The Adolescent criminal: An examination of today's juvenile offender.
Evaluating Miller Although subsequent sociologists have found evidence of some of Miller's focal concerns in working-class communities, it is not clear that what Miller refers to as the "lower class" really does have such distinct norms and values from the rest of society.
Statistics show that female offenders usually get sentenced more leniently than male offenders, based on the lack of perceived threat of dangerousness of females as well as other factors that are associated with females and not males.
This subculture had a range of interests and characteristics of its own which included an appreciation of toughness, smartness and excitement. I say this because of its solid logical consistency, as the assumptions of his theory are fairly concrete.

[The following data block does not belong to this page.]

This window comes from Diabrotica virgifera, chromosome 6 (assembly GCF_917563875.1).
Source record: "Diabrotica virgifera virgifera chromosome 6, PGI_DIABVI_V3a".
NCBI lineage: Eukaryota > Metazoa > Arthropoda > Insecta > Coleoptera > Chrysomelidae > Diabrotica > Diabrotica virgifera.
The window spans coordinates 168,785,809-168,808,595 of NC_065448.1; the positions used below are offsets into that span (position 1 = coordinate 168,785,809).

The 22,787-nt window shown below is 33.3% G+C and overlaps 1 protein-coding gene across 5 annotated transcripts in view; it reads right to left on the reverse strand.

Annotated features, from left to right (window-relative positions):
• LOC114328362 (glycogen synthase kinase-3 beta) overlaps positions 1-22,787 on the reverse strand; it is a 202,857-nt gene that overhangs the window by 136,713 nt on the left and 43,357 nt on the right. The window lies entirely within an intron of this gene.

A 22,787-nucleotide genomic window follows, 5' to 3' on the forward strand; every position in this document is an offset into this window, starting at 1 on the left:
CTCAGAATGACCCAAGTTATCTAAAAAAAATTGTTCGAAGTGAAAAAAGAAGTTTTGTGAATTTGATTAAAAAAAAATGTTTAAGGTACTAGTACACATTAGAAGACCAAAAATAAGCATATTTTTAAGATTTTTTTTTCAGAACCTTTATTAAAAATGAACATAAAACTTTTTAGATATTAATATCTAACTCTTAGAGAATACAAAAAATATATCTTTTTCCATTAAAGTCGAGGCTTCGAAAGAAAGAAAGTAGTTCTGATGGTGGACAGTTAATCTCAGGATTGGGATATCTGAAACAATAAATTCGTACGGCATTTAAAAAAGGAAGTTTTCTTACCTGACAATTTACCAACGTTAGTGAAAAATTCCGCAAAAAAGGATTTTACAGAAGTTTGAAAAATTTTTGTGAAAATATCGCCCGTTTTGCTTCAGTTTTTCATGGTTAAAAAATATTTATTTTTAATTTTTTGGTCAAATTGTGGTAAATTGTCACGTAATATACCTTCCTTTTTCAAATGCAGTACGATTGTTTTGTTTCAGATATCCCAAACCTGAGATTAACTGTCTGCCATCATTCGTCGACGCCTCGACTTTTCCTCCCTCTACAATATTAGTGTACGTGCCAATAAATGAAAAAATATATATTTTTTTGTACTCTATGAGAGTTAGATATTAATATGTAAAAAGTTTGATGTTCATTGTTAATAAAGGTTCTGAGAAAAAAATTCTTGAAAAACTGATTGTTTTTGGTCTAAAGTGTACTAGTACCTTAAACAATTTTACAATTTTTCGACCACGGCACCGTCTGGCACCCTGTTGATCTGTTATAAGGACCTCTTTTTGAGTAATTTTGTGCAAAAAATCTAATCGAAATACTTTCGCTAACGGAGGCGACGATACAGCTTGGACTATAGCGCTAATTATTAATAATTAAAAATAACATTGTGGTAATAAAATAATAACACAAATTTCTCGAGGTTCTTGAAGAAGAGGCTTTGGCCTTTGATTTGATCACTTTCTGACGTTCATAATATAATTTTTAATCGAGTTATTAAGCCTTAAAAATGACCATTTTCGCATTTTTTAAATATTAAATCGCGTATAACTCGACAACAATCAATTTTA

These kind of workers have to be able to tolerate routine, repetitive work as well as periods of unemployment.
However, an alternative view is that many of these "concerns" are also those of working-class girls, and therefore might be features of "lower-class" values or indeed of youth in general.
The little amounts of research that have been conducted in favor of this theory have proven to be complicated to assess its effectiveness in terms of quantity, and even quality, because the theory focuses on beliefs and attitudes of lower-class males. Indeed, as suggested by David Matza, perhaps we all share such "deviant" values but learn not to act on them.